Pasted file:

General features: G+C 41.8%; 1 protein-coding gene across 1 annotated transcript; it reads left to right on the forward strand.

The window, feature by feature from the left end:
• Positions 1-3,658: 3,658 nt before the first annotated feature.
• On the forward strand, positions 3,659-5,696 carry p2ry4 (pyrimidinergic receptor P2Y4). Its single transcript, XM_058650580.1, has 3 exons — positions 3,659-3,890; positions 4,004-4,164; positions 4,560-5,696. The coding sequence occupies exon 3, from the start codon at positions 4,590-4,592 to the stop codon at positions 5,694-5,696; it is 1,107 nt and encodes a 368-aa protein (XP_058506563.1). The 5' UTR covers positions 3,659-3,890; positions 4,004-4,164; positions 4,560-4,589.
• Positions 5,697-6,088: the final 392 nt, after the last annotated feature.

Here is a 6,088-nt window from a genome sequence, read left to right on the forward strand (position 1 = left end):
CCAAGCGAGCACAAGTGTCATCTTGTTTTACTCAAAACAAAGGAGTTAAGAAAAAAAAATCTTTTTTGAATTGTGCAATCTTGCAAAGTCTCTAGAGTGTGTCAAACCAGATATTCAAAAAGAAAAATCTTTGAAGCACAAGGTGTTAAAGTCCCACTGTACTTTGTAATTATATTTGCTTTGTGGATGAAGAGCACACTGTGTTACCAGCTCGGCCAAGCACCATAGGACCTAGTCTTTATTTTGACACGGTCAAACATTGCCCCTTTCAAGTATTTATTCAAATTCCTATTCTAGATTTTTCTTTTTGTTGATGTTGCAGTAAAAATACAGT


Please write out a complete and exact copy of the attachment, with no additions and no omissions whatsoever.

General features: G+C 41.8%; 1 protein-coding gene across 1 annotated transcript; it reads left to right on the forward strand.

The window, feature by feature from the left end:
• Positions 1-3,658: 3,658 nt before the first annotated feature.
• On the forward strand, positions 3,659-5,696 carry p2ry4 (pyrimidinergic receptor P2Y4). Its single transcript, XM_058650580.1, has 3 exons — positions 3,659-3,890; positions 4,004-4,164; positions 4,560-5,696. The coding sequence occupies exon 3, from the start codon at positions 4,590-4,592 to the stop codon at positions 5,694-5,696; it is 1,107 nt and encodes a 368-aa protein (XP_058506563.1). The 5' UTR covers positions 3,659-3,890; positions 4,004-4,164; positions 4,560-4,589.
• Positions 5,697-6,088: the final 392 nt, after the last annotated feature.

Here is a 6,088-nt window from a genome sequence, read left to right on the forward strand (position 1 = left end):
CCAAGCGAGCACAAGTGTCATCTTGTTTTACTCAAAACAAAGGAGTTAAGAAAAAAAAATCTTTTTTGAATTGTGCAATCTTGCAAAGTCTCTAGAGTGTGTCAAACCAGATATTCAAAAAGAAAAATCTTTGAAGCACAAGGTGTTAAAGTCCCACTGTACTTTGTAATTATATTTGCTTTGTGGATGAAGAGCACACTGTGTTACCAGCTCGGCCAAGCACCATAGGACCTAGTCTTTATTTTGACACGGTCAAACATTGCCCCTTTCAAGTATTTATTCAAATTCCTATTCTAGATTTTTCTTTTTGTTGATGTTGCAGTAAAAATACAGT